Week 8 – Response to Eric

Although I whole-heartedly responded to the two Sugirathajah readings affectively as Eric did, I was caught in “rapture” at the hermeneutical response of Mark by these two men.   I too struggle with these ideas:  Jesus as top down autocrat; redefining family and leadership into egalitarian terms, yet contradicting it with a lifestyle of hierarchy; even defining the Kingdom as one founded on “might-as-right” ideology, as he sees Mark telling us the story.  Of this lack of agreement and it’s emotive response, I have no quarrels.  Where I would disagree or depart, however, is the nature with which we dismiss this reading.  Eric writes:

In his piece on the pro-colonial overtones present in Mark’s depiction of the power of Jesus, Liew, stands in opposition to hundreds of years of biblical and cultural interpretations of the Gospel of Mark.

What I see herein, and have heard or read within other reflections about our coursework, is the “standard”, “classic”,  or “normal” interpretation of the text.  I would gently offer that this statment is made from the interepretive aspects of a historio-critical hermeneutic.  It is an assumption however, and if I am incorrect, Eric, please let me know.  A valid hermeneutic, it includes historical context & language translation, and is a beneficial and fruitful means to exegete text.  But it is also one steeped in culture, with it’s own bentness and subjective weaknesses.  In addition, it has also grown up in the empire; at least it has become the empire’s way of exegesis.  The hundreds of years of biblical interpretation, again of the sort I’m guessing Eric is alluding to, are those that are from a euro-centric position of power, authority, etc.  It is classic and normative to us, but not to Liew who lived under said empire, and hence a different perspective.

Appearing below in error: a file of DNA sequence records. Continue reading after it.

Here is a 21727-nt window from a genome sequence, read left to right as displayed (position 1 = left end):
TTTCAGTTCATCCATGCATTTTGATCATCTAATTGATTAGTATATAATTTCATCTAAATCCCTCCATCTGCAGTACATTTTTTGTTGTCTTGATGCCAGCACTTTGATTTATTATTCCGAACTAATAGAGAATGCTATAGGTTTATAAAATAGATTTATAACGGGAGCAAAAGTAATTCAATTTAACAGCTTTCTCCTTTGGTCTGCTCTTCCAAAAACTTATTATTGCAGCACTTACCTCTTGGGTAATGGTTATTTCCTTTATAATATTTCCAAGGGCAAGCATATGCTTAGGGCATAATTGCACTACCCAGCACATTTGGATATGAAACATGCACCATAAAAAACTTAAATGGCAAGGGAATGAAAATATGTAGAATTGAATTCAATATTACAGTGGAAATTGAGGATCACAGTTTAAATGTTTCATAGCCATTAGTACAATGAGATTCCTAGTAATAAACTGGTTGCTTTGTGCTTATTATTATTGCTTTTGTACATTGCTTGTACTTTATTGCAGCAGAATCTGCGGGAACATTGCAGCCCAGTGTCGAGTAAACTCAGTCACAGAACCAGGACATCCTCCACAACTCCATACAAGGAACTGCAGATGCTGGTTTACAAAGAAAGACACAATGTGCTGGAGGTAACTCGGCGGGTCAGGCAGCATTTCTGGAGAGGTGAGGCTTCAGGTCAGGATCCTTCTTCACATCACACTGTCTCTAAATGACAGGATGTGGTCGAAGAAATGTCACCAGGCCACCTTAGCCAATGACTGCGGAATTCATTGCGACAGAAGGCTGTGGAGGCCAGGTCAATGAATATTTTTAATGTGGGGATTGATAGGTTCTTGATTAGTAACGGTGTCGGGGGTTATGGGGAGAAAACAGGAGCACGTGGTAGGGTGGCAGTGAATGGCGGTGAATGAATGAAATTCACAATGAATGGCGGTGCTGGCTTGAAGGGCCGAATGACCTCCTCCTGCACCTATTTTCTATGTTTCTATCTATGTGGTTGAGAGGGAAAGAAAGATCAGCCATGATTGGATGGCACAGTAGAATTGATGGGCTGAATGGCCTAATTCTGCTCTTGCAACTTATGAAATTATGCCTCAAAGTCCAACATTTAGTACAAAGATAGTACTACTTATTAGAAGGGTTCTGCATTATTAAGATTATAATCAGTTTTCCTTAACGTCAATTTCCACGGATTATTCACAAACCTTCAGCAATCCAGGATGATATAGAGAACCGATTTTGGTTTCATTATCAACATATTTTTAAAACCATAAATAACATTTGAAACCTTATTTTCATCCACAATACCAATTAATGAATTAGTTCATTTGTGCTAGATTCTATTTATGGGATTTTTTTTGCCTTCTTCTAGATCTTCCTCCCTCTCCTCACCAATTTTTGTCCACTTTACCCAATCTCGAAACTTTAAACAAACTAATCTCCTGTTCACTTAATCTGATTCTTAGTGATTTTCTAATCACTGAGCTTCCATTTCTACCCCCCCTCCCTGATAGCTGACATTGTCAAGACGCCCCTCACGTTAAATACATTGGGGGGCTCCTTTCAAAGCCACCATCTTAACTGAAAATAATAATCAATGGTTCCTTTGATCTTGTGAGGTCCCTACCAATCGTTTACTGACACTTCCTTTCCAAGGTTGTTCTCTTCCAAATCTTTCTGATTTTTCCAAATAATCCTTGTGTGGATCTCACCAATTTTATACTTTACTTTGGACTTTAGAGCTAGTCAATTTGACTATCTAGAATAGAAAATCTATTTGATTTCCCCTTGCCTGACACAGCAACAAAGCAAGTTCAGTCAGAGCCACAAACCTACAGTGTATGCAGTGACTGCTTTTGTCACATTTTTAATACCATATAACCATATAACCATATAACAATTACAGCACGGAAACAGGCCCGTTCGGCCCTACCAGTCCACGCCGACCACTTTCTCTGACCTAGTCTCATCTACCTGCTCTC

Part of the difficulty, and this includes my own response, is to allow for the post-colonial hermeneutic as a valid and fruitful way to approach a text, just as liberation, historio-critical, and missional hermenteutics are.  (Again, I struggle with this!  I don’t get it; don’t see Mark that way!)  However, if one is held above another, we have then created an ideology, a manner of exegesis in which YHWH has specifically chosen to reveal himself in Scripture in this manner only.  God in a box:  this is the way he operates, can be understood, etc.  Disagreement in dialogue is not what is at question; it is the allowance of other voices to further our understanding of God and his character and work from the voices of other.

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~ by Brian Shope on November 16, 2007.

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